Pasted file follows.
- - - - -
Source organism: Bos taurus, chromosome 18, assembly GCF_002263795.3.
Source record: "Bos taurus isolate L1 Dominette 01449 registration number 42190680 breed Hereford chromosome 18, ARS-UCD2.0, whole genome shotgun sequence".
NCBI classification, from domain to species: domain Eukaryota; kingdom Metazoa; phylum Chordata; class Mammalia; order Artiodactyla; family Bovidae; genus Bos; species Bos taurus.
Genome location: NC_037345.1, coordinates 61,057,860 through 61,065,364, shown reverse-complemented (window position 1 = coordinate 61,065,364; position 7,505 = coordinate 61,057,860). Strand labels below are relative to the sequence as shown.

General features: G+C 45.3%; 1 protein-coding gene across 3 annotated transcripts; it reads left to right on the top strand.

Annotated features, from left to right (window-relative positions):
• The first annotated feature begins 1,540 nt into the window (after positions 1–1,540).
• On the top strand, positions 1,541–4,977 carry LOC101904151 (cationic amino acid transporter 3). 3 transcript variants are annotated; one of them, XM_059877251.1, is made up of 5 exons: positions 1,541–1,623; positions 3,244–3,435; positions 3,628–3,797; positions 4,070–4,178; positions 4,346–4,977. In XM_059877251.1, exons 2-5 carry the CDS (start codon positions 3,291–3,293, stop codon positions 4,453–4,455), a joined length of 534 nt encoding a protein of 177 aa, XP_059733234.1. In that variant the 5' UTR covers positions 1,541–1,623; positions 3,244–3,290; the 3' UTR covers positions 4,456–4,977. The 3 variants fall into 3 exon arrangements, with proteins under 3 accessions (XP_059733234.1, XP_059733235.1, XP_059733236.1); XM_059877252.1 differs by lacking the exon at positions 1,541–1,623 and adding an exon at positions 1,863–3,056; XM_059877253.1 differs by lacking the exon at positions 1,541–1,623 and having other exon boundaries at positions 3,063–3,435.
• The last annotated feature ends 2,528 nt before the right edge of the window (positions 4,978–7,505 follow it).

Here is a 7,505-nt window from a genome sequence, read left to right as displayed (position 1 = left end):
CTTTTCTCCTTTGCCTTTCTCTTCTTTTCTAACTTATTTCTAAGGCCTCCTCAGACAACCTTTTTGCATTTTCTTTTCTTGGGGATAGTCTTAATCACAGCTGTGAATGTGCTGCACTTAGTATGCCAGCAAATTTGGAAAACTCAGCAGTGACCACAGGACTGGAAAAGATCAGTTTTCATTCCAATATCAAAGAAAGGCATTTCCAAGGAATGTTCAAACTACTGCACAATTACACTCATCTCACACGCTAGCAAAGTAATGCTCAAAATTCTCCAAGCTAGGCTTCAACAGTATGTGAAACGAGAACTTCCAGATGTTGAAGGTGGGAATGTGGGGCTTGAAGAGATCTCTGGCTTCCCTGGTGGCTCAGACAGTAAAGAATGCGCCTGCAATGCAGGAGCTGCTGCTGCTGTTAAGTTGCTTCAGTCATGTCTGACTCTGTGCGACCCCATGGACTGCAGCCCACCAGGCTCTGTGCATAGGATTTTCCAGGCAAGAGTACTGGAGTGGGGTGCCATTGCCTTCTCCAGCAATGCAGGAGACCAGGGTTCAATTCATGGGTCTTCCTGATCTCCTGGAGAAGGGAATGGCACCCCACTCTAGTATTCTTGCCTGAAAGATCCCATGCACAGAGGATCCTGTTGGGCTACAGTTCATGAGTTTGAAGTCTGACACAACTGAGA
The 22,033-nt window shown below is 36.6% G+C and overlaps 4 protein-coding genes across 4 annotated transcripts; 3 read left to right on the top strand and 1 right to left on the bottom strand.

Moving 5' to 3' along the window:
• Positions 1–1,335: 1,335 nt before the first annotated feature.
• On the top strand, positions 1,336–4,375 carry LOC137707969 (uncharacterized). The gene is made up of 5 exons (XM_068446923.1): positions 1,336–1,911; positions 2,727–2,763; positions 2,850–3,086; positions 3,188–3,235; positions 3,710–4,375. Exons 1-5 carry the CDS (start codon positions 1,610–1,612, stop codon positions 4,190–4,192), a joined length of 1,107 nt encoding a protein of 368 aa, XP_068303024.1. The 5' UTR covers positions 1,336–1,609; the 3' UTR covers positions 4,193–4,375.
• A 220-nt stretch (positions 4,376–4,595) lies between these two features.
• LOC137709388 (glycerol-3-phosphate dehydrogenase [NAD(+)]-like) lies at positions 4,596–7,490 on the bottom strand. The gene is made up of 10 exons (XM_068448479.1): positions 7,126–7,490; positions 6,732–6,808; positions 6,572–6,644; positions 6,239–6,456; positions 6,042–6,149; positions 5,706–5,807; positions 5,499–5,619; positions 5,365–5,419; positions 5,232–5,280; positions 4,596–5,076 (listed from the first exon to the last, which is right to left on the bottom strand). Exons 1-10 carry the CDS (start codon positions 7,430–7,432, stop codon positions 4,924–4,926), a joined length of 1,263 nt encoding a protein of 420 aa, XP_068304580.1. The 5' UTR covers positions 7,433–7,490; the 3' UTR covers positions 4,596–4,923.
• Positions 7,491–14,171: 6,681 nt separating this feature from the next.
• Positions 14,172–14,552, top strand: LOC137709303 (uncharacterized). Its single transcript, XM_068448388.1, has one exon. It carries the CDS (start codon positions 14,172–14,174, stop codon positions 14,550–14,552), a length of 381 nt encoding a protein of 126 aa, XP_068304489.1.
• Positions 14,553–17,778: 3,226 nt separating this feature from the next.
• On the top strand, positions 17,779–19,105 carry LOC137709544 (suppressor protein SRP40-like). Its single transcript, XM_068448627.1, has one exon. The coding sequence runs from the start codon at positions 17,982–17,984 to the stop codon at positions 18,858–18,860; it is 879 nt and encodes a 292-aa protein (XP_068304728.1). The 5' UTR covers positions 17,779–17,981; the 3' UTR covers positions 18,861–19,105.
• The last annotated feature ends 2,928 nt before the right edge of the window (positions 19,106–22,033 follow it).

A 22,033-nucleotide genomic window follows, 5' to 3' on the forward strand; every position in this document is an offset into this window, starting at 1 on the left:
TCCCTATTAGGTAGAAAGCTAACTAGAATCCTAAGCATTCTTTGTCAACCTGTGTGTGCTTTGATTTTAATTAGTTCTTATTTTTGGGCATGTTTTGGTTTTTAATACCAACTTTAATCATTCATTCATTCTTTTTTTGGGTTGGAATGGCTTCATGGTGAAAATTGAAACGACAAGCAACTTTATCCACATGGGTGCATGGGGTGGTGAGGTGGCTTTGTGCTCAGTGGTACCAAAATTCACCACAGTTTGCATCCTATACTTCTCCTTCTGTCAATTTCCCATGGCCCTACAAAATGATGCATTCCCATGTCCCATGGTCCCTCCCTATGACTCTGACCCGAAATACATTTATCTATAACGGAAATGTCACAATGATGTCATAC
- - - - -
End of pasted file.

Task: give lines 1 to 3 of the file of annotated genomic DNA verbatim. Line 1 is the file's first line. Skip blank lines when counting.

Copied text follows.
Source organism: Bos taurus, chromosome 18, assembly GCF_002263795.3.
Source record: "Bos taurus isolate L1 Dominette 01449 registration number 42190680 breed Hereford chromosome 18, ARS-UCD2.0, whole genome shotgun sequence".
NCBI classification, from domain to species: domain Eukaryota; kingdom Metazoa; phylum Chordata; class Mammalia; order Artiodactyla; family Bovidae; genus Bos; species Bos taurus.